Elton John unveils previously unheard jazz version of ‘Come Down In Time’

Single available with B-side as strictly limited edition 10″ single

In celebration of the 50th anniversary of his seminal album Tumbleweed Connection, Elton John has unveiled a previously unheard jazz version of “Come Down In Time.” Limited to just 5,000 copies of 10” vinyl available now, “Come Down In Time (Jazz Version)” hadn’t been heard for close to five decades until this year, it was uncovered deep in the archives whilst researching rarities for John’s forthcoming boxset Elton: Jewel Box, available November 13th via UMe.

Recorded on March 20, 1970 at London’s Trident Studios, “Come Down In Time (Jazz Version)” more than doubles the length of the final version (re-recorded three months later with different musicians) that appears on. Without the orchestral arrangements by Paul Buckmaster which colored the album Tumbleweed Connection version, the track ends in the same way as the original with Bernie Taupin’s line “while some leave you counting stars in the night” before starting up again as an jazz-influenced instrumental. The track features some astonishing piano and guitar interplay between Elton and Caleb Quaye, supported by the Hookfoot rhythm section of David Glover on bass and Roger Pope on drums. ‘Very nice!’ producer Gus Dudgeon exclaims as the track breaks down, before resuming with yet more freestyle playing.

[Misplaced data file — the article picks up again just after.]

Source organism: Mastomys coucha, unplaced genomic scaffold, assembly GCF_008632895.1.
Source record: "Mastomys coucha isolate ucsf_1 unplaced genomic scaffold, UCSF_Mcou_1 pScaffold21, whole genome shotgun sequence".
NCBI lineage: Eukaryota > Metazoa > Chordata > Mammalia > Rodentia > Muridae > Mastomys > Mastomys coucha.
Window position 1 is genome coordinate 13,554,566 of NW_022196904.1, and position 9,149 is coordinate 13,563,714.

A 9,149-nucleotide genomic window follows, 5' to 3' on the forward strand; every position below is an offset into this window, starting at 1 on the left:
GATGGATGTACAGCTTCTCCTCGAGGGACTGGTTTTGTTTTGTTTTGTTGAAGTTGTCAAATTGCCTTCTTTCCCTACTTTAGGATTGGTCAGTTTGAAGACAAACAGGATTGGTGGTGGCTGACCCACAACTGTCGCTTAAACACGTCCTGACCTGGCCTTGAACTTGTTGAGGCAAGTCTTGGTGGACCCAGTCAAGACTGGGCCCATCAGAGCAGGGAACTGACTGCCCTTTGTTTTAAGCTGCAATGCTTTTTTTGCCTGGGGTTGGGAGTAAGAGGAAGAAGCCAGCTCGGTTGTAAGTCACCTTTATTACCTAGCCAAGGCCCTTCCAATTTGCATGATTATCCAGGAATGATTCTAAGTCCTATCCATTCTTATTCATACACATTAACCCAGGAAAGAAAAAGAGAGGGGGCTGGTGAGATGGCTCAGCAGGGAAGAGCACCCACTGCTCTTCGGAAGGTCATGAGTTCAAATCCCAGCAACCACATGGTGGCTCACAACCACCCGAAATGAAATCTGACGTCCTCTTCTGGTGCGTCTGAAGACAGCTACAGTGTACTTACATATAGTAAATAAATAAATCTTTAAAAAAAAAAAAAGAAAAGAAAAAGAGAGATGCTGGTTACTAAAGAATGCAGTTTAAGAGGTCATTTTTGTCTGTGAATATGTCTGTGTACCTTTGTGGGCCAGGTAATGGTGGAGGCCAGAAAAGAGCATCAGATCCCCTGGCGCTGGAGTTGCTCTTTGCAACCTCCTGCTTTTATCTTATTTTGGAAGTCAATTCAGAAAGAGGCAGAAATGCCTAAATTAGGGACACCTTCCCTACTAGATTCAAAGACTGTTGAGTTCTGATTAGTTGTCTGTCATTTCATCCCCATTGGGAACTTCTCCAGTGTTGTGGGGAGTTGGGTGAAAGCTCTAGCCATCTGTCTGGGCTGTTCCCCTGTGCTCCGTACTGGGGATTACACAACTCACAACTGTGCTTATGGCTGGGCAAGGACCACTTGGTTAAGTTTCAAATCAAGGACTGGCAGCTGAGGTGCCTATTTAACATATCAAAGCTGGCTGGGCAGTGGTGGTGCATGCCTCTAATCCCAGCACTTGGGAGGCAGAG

“Come Down In Time ”was originally taken from John’s seminal 1970 album Tumbleweed Connection which celebrates the 50th anniversary of its original release on Friday, October 30th. Tumbleweed Connection is a much-loved album within John’s back catalog. Steeped in what was to become known as Americana, it was written and recorded entirely in London from March 20th to June 6, 1970, fitted in amongst John’s various promotional dates in UK and Europe for his previous, eponymous, album. Although released afterwards, it was made before “Your Song” had become a hit and John’s triumphant debut performances at the Troubadour in Los Angeles in late August – the first time John and Taupin stepped foot on the soil they had written about so eloquently about on the LP. Its iconic sepia sleeve evokes a long-forgotten West, and the album itself contains some of John and Taupin’s greatest early songs: “Ballad Of A Well-Known Gun,” “Burn Down The Mission” and “Amoreena.”

Author: Buddy Iahn

Buddy Iahn founded The Music Universe when he decided to juxtapose his love of web design and music. As a lifelong drummer, he decided to take a hiatus from playing music to report it. The website began as a fun project in 2013 to one of the top independent news sites.